They walked, heads bowed under their white bonnets, red capes trailing along Piccadilly, past men in Lycra ogling on their bikes and into Waterstones. “Don’t let the bastards grind you down,” women shouted at the fertile handmaids as they joined the midnight celebrations for the publication of Margaret Atwood’s The Testaments. There were green drinks and talks on how to embroider feminist wall hangings. Then the 79-year-old prophet spoke, warning that her characters had a new resonance in her dystopian sequel because of threats to women’s rights.

She wasn’t just talking about President Trump boasting of grabbing women “by the pussy” and curtailing their reproductive rights but about any country trying to force women back into the “unnaturally cramped spaces” from which they had so recently emerged.

[…]

We pretend that women’s rights are still progressing, with more jobs for the girls and in some areas more equal pay, but in many ways Britain feels increasingly like Atwood’s theocracy of Gilead where women are expected to know how to cook a quiche, the man is master and only the sisterhood saves them. #Silenced, which started trending yesterday, seems to be about so much more than the proroguing of parliament: it’s about vulnerable groups, women, gays and ethnic minorities once more feeling excluded from the hierarchy. “Are we to be silenced like little mice,” as the handmaid Offred says in Atwood’s novel.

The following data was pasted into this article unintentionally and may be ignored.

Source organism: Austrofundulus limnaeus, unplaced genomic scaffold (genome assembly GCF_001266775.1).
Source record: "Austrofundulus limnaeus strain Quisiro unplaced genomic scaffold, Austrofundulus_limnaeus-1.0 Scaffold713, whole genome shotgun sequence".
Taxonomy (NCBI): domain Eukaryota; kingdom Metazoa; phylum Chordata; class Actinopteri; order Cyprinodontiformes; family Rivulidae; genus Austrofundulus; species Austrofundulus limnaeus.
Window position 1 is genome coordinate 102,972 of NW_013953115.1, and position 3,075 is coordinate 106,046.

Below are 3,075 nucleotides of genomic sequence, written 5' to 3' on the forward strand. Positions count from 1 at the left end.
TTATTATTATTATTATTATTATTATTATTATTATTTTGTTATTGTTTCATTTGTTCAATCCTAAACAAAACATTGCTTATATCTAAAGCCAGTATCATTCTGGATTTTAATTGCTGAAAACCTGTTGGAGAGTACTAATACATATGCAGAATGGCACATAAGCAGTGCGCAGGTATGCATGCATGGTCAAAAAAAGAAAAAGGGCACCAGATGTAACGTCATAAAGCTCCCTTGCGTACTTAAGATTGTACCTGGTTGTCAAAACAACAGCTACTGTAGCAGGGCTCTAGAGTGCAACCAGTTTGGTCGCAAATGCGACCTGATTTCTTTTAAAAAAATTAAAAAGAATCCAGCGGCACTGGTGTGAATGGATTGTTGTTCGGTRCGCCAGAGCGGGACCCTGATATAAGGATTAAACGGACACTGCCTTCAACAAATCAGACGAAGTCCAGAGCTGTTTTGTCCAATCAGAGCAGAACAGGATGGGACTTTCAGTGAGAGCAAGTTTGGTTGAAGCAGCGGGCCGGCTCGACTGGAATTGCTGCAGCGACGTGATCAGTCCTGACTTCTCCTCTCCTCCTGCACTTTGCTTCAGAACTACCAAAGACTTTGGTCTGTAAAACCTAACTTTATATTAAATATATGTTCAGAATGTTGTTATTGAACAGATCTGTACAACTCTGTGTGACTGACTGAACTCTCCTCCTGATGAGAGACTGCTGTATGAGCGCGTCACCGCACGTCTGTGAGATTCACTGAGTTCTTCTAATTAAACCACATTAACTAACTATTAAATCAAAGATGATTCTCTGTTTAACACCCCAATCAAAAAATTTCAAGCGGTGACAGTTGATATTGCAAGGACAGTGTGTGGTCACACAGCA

The prime minister thinks nothing of using femininity as an insult, calling Jeremy Corbyn “a great big girl’s blouse”, associating masculinity with power. The journalist William Cash wrote an article this week about having a relationship with a former girlfriend of Boris Johnson as though she were some vassal, and volunteering to bring his illegitimate child up for him. David Cameron’s “calm down dear” now seems relatively benign.

Good, so you won’t mind if I say “Calm down dear” to you.